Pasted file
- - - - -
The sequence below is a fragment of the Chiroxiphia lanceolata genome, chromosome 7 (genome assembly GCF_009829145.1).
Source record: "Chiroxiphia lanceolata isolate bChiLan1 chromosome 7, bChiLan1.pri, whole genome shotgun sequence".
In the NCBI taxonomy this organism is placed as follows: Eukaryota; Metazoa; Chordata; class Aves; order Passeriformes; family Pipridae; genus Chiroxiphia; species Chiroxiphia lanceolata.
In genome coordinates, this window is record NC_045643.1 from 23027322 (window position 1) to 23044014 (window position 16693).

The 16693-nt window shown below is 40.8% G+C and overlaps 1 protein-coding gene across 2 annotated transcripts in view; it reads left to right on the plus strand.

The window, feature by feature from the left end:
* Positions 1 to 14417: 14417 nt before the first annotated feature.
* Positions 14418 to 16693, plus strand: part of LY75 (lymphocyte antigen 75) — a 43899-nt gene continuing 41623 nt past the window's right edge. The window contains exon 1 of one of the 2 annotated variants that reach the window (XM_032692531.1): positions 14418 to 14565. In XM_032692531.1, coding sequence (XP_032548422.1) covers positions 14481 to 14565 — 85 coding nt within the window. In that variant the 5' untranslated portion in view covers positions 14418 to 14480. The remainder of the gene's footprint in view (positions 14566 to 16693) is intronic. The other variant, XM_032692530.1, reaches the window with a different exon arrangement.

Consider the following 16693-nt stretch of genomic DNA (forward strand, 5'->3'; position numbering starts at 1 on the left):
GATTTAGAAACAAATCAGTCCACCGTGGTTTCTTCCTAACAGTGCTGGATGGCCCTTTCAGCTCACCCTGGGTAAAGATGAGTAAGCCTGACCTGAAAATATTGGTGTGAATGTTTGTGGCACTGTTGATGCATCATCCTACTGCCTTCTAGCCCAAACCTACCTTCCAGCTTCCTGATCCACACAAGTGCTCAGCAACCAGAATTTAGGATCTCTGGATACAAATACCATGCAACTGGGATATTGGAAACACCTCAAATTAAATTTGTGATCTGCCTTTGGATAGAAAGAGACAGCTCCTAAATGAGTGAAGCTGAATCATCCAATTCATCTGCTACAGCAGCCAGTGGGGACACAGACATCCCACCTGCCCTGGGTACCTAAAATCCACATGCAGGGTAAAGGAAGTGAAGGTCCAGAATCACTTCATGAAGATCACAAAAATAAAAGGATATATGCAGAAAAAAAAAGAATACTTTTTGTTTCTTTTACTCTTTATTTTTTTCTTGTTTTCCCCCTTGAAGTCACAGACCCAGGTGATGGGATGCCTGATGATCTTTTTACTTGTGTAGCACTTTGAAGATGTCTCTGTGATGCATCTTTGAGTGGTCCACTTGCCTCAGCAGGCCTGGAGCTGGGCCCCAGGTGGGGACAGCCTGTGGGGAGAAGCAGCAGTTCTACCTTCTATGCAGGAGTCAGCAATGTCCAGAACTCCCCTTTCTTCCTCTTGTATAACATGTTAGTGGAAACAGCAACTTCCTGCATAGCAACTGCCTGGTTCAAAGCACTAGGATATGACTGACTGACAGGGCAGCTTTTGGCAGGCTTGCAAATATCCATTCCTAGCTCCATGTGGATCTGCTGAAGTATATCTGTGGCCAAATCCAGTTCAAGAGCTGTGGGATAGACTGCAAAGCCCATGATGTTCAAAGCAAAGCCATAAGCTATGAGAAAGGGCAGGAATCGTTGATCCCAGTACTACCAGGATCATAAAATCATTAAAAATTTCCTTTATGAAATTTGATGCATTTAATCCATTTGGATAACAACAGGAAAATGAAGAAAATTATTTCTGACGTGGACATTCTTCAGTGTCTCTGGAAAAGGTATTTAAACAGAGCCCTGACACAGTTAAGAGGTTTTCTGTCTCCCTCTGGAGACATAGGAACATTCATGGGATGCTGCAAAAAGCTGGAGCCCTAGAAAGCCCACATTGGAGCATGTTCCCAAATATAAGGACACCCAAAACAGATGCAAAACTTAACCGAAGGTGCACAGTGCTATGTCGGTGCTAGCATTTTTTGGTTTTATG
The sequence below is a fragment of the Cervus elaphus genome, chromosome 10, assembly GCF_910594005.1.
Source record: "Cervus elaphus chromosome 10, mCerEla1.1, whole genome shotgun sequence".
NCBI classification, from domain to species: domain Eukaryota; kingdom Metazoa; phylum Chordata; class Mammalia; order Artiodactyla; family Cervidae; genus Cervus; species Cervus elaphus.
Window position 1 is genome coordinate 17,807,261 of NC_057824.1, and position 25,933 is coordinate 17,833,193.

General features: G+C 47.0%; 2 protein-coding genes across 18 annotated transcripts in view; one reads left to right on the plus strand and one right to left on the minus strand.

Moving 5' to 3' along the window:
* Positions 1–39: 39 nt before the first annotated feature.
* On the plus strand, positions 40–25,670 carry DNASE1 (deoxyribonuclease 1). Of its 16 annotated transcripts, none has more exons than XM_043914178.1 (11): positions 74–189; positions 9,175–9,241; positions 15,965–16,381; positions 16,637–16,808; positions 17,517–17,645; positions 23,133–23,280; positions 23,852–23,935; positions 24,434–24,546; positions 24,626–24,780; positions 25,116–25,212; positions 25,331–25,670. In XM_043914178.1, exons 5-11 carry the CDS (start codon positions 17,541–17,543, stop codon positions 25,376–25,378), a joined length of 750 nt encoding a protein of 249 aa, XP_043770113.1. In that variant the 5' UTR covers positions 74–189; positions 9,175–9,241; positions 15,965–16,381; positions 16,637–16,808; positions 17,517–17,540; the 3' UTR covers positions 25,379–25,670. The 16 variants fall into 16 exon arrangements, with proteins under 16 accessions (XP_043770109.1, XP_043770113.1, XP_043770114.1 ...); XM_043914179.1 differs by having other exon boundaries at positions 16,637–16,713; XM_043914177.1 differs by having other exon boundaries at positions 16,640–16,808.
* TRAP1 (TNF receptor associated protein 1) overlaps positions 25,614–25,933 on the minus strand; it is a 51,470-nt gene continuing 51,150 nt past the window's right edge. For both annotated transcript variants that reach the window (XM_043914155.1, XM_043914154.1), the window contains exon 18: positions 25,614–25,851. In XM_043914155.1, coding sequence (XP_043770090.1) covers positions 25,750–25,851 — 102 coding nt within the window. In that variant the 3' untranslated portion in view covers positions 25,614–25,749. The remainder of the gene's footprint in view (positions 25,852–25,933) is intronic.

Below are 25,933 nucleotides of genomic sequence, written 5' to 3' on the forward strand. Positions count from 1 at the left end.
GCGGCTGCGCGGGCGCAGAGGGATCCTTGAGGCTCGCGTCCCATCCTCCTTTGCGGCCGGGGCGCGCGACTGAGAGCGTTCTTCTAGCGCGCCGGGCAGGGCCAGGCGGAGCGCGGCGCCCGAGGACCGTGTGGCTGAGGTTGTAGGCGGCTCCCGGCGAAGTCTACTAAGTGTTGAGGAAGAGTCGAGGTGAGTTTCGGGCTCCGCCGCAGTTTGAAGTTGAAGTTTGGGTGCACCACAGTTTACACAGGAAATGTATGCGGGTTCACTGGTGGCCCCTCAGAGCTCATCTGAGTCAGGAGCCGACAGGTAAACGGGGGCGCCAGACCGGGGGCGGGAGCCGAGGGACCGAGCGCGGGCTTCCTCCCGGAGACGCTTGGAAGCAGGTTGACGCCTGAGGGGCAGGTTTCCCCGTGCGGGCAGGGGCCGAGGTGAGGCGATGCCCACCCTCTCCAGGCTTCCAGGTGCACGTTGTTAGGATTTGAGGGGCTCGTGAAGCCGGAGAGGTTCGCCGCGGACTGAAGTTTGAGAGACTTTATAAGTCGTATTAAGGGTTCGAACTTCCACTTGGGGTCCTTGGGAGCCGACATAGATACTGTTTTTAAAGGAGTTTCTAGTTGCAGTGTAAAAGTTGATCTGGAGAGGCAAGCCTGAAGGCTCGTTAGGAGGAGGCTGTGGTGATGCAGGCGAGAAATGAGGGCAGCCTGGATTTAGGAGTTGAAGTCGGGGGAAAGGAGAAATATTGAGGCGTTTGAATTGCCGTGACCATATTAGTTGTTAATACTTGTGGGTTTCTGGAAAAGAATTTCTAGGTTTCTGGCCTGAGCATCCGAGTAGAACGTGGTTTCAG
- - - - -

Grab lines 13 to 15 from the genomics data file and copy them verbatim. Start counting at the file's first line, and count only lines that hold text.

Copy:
NCBI classification, from domain to species: domain Eukaryota; kingdom Metazoa; phylum Chordata; class Mammalia; order Artiodactyla; family Cervidae; genus Cervus; species Cervus elaphus.
Window position 1 is genome coordinate 17,807,261 of NC_057824.1, and position 25,933 is coordinate 17,833,193.

General features: G+C 47.0%; 2 protein-coding genes across 18 annotated transcripts in view; one reads left to right on the plus strand and one right to left on the minus strand.